In this issue of Blood, Kulasekararaj et al describe a subgroup of acquired aplastic anemia (AA) that is characterized by myelodysplastic syndrome (MDS)–like somatic mutations and is at high risk for progression to MDS.1 

AA is a prototype of acquired bone marrow failure caused by immune-mediated destruction of hematopoietic stem/progenitor cells,2  whose prognosis has been dramatically improved during the past 3 decades by the development of immunosuppressive therapies (ISTs), especially for those who are not eligible for allogeneic hematopoietic stem cell transplantation (allo-HSCT).3  However, in some cases (up to 15%), even successful ISTs are complicated by the development of MDS and/or acute myeloid leukemia (AML).4  In fact, differential diagnosis between AA, especially of nonsevere forms, and hypoplastic MDS has been a long-standing issue in clinical hematology due to close similarities in their clinical presentation, both showing hypoplastic bone marrow that hampers sufficient morphological evaluation for dysplasia, cytogenetic and other evidence of clonal hematopoiesis, and sizable responses to ISTs.5 

Using next-generation sequencing of targeted exons, Kulasekararaj et al explored somatic mutations in bone marrow samples from 150 cases with AA and investigated their impact on progression to MDS as well as correlation to disease duration and telomere attrition.1  Through an initial screening of 835 known genes in 57 discovery cases, followed by focused sequencing of detected targets in 93 extended cases, a total of 32 somatic mutations typically seen in MDS and other myeloid malignancies were detected in 29 of 150 patients (19%), where the predominant mutational targets included ASXL1, DNMT3A, and BCOR. Transformation to MDS occurred in 17 cases, which included 11 of the 29 mutation (+) cases, or 7 of 12 ASXL1-mutated, 3 of 8 DNMT3A-mutated, and 1 of 6 BCOR-mutated cases. Importantly, somatic mutations were significantly associated with longer disease duration, that is, time from diagnosis to sample collection (37 vs 8 months, P < .04), shorter telomere lengths (median telomere-to-single copy gene ratio length, 0.9 vs 1.1, P < .001), and a higher rate of progression to MDS/AML (38% [11 of 29] vs 5.0% [6 of 121], P < .001).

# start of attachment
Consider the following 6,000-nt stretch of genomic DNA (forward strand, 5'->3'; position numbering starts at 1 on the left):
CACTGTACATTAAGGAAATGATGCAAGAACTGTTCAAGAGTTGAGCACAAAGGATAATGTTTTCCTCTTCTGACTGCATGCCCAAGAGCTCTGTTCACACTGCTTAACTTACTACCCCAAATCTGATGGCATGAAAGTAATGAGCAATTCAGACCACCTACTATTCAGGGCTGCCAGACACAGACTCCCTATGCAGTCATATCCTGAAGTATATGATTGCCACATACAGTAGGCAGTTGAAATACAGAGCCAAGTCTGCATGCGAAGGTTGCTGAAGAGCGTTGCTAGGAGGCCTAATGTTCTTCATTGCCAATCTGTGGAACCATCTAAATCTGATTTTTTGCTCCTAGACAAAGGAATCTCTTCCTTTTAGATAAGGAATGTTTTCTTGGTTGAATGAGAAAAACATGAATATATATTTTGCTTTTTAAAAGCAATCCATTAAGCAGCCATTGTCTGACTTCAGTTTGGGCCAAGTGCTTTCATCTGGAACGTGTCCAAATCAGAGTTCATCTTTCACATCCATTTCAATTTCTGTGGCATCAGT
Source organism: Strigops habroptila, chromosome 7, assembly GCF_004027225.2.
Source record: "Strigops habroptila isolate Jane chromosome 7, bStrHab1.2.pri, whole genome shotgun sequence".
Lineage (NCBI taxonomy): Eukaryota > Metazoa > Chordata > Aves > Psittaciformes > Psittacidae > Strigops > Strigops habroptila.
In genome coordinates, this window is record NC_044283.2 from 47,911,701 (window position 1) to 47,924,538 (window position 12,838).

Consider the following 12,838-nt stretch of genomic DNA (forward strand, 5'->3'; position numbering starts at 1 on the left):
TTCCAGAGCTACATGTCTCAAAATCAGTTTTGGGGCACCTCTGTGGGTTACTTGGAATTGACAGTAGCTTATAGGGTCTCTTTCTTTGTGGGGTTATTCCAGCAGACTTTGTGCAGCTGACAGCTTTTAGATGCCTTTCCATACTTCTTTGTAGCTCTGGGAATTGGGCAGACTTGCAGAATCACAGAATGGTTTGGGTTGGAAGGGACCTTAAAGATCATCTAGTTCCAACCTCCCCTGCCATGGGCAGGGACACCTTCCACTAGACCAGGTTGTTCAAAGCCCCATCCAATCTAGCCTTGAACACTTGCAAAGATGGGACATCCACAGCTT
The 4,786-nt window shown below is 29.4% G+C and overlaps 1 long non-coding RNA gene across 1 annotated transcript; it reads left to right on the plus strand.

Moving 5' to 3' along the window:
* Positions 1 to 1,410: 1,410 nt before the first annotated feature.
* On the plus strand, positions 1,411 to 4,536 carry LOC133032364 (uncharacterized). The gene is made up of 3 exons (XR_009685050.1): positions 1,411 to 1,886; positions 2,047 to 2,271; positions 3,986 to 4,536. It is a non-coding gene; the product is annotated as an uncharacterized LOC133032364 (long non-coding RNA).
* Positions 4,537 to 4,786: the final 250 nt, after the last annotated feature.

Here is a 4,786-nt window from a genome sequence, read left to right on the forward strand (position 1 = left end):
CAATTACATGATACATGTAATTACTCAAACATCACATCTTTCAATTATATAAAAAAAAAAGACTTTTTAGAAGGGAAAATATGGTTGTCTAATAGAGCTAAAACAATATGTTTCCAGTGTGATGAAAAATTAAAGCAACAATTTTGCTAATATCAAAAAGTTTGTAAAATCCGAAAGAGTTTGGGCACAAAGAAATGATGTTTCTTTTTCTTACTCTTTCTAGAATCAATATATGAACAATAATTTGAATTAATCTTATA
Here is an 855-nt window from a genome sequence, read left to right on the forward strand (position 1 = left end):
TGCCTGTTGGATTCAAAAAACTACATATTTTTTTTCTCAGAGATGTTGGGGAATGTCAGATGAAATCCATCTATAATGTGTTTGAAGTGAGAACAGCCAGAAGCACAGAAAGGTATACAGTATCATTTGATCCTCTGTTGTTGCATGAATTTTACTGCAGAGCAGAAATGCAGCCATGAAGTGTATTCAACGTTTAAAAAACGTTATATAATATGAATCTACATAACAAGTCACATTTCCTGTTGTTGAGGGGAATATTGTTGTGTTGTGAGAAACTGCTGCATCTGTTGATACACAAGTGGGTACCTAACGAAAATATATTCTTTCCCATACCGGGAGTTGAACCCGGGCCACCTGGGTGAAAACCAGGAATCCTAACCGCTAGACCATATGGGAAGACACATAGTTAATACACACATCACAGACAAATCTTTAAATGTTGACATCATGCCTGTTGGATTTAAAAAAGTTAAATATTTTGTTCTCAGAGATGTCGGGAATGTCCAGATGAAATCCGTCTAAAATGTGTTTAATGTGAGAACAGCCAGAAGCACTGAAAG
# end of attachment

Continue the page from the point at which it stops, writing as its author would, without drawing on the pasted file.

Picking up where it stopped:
Clonal hematopoiesis in AA has long been discussed based on the presence of cytogenetic abnormalities,6  skewed X-chromosome inactivation in female patients,7  appearance of varying degrees of blood cells having paroxysmal nocturnal hemoglobinuria phenotypes,2  and more recently, recurrent uniparental disomy (UPD) in the 6p arm commonly involving the class I HLA locus.8  It has been speculated that the clonal hematopoiesis may be derived from some “bottleneck” effect caused by hematopoietic repopulation from a severely reduced number of hematopoietic stem cells,2  or represent escaped hematopoiesis from autoimmunity, especially in 6pUPD(+) cases8  and/or premalignant hematopoiesis as has been demonstrated recently in AML.9  The current study, together with a previous report by Lane et al,10  demonstrated that clonal hematopoiesis in AA frequently accompanies somatic mutations commonly seen in MDS/AML and also presented the first implication that these “MDS/AML-like” somatic mutations predict a substantial risk for progression to MDS/AML (∼40%). The findings not only provide intriguing insight into the relationship between clonal hematopoiesis and malignant transformation in AA, but also have significant clinical relevance in terms of choice of therapies, such as early use of allo-HSCT for mutation (+) cases. On the other hand, a number of important issues are raised with regard to the origin and chronological behavior of these mutated clones that frequently heralded clinically relevant MDS. The higher frequency of mutations in patients with longer disease duration and the trend of larger clone sizes and shorter telomere lengths thereof may indicate clonal dominance of the mutated clones over time. However, to identify the exact origin of mutations and their temporal behavior, analysis of carefully fractionated cells using serially collected samples from the diagnosis to overt MDS would be needed. Also, the entire picture of clonal hematopoiesis in AA and its pathogeneic/clinical significance could be better delineated through more exhaustive detection of somatic mutations in an unbiased way, using whole genome/exome sequencing.

Conflict-of-interest disclosure: The author declares no competing financial interests.

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